By Erin Chessin
About $150,000 is being subtracted from the HSU Library due to extreme budget cuts the school is facing.
This means that $80,000 is coming out of library staff positions and $70,000 is coming out of the library’s research collection, including books, databases, and journals.
Students and staff will start to feel the impact starting July 1 when the budget cuts will take effect.
Cyril Oberlander, the Dean of the University Library, said he wants to assure students that the school is making its budget cut choices in favor of the students.
“We have to be strategic about our budget cuts in the end and decide what is most likely to help students out the most,” Oberlander said.
The library’s biggest concern is to make sure students have all the resources they need to succeed in their education. This means providing more textbooks on reserve, improving the technology, and putting in more tables for students to work at.
Recently the library has made new additions to the second floor of the library by adding big screens for students to hook up their computers to and collaboration tables with charger ports in order to make the library environment easier to study.
The Dean of the Library’s goal is to keep student jobs in the library.
“I would like to hire more students in the library,” Oberlander said. “Student employment is great for retention and many students are dealing with debt.”
HSU Financial Affairs has to make budget cut choices amongst its departments, and unfortunately, the school cannot hold off the debt any longer.
“We only have a budget that stretches so far and this is the year we have to make cuts,” Oberlander said.
According to Oberlander, there are two reasons the school is facing debt. One reason is out of HSU’s control.
“Federal and state funding for higher education has been gradually decreasing over the years,” Oberlander said.
The second reason for the debt is the school’s overspending. A meeting was held on April 9 where the HSU Center Board of Directors met to discuss the debt issue.
“During the last five years, the University has been overspending and this year the deficit is at $4.1 million,” Peg Blake, the VP of Enrollment Management and Student Affairs, said in the meeting’s release statement.
Hundreds of students flow in and out the library every day, many relying on the computer software, databases, and textbooks on reserve to get their degree. Jocelyn Barber is a junior environmental engineering major who relies on the library to get a hold of pricey textbooks required for a class.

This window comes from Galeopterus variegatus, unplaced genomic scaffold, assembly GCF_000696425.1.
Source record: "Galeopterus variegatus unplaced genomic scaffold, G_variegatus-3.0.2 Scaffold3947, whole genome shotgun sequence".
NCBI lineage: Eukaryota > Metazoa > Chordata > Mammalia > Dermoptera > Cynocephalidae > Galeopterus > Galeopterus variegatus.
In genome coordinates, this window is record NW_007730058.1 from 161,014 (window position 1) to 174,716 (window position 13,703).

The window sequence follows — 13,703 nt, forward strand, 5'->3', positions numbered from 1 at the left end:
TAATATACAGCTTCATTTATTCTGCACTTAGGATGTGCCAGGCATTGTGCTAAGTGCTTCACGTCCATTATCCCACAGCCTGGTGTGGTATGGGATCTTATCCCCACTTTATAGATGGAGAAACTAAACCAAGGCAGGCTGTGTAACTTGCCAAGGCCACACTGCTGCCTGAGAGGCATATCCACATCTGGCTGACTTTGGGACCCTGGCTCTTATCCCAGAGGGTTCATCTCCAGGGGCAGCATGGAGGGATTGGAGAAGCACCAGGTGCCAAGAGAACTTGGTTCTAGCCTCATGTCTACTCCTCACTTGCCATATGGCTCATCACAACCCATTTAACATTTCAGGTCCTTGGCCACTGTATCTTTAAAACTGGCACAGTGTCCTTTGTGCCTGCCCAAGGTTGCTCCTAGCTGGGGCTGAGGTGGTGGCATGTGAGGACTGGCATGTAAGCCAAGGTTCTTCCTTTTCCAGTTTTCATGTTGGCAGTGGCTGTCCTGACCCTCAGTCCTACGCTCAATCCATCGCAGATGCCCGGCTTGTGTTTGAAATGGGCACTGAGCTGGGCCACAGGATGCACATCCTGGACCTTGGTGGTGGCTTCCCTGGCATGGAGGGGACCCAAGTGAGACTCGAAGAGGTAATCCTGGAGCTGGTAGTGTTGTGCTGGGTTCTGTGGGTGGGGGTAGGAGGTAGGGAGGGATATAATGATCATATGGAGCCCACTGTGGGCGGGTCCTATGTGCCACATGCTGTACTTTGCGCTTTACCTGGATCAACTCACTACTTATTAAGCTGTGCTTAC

Abandon the ridiculous idea to fill the Executive Director of the Office of Diversity, Equity & Inclusion position and maybe we can retain a research quality library here on the North Coast.
Before we strike up the band for Humboldt State University’s recent hire of Cheryl Johnson, Ph.D., as the Executive Director of the Office of Diversity, Equity & Inclusion — I urge the campus community to do a little research into her background.
I, for one, would love to see Ms. Johnson’s coursework, grades, and transcripts.
Can we agree that psychology is about the least rigorous of the, very soft, social sciences?
Either way, read the following excerpt that was extracted from Dr. Cheryl Johnson’s (Psychology Today) therapist profile:
“Many clients, colleagues and former students have often asked me how I work, “the relationship,” that’s the first process we begin. Our developing relationship is where we explore, heal, and move toward change or acceptance. Some believe psychotherapy is an art. And like creative art, the art of therapy requires continuous practice and study for the psychologist to master advanced skills. Yet, it is the heart of the therapist, that is, her personal warmth and concern for people that is the key to making therapy effective.”
If Ms. Johnson skill in psychotherapy is as weak as her written communication skills, I’m very concerned that we may have, yet, another charlatan on the doles at Humboldt State.
I appears that Ms. Johnson would greatly benefit from some “practice” in grammar, sentence structure, and professional communication.
Ms. Johnson writes with the skill of a high school student and communicates ideas with the ability of a junior college freshman.
Humboldt, I think we’ve got a problem. The hire of this woman seems utterly worthless. According to Ms. Johnson’s profile she commands “$150 – $200” per session; I wonder what this translates to in Humboldt State University dollars.